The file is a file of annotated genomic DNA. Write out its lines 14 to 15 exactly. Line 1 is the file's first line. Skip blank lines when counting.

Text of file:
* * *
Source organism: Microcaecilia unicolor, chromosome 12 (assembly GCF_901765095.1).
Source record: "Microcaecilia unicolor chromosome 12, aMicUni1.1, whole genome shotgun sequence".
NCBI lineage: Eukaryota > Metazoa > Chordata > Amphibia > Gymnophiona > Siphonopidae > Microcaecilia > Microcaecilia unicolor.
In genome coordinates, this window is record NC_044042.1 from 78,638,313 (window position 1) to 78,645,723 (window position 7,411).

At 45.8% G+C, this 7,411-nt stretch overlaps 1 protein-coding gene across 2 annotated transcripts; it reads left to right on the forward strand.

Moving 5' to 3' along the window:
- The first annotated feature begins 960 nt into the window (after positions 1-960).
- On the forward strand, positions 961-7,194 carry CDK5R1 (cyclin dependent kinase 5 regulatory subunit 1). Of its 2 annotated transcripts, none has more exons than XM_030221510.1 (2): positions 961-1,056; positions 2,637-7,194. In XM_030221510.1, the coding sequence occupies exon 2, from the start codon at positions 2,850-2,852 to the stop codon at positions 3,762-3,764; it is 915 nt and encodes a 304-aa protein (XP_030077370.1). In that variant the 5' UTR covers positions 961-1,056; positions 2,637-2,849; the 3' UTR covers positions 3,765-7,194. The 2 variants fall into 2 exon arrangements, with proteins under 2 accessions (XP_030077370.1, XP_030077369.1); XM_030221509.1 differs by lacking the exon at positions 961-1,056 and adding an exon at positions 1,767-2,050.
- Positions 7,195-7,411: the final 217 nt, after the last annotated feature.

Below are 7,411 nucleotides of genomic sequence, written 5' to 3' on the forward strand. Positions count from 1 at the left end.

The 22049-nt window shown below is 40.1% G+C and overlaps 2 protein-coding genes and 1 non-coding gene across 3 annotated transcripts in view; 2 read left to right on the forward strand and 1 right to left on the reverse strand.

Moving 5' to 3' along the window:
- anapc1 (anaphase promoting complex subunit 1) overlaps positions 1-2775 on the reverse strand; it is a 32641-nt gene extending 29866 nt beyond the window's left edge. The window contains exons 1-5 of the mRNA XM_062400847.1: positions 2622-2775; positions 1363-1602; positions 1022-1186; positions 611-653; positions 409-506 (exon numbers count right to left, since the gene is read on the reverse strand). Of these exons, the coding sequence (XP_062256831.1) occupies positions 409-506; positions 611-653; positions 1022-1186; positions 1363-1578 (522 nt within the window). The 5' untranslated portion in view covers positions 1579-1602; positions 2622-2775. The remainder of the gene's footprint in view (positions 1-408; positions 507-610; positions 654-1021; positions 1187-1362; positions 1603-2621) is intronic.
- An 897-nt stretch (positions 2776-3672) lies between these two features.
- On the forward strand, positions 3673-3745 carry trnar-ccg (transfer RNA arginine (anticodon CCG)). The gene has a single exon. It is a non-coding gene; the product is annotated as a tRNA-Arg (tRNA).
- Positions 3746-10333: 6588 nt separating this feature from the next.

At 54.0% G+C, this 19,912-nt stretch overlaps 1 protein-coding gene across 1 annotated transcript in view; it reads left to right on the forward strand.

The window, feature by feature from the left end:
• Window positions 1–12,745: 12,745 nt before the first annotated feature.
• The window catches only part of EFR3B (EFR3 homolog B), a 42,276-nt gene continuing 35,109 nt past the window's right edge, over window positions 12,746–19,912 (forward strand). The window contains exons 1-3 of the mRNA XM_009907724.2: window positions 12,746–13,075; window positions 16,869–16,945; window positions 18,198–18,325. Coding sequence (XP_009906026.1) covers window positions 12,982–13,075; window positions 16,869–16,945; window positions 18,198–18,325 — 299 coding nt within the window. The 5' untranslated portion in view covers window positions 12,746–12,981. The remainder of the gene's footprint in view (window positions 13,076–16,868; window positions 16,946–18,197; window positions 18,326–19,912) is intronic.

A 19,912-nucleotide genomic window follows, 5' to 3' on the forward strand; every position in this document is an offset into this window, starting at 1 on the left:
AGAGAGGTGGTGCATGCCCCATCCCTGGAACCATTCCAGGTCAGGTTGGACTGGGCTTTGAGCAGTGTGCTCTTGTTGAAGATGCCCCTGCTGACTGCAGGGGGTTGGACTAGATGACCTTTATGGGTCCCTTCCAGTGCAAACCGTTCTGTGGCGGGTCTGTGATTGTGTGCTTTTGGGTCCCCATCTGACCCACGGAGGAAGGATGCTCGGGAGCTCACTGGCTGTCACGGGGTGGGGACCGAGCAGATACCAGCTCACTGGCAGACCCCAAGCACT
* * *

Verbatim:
- An 897-nt stretch (positions 2776-3672) lies between these two features.
- On the forward strand, positions 3673-3745 carry trnar-ccg (transfer RNA arginine (anticodon CCG)). The gene has a single exon. It is a non-coding gene; the product is annotated as a tRNA-Arg (tRNA).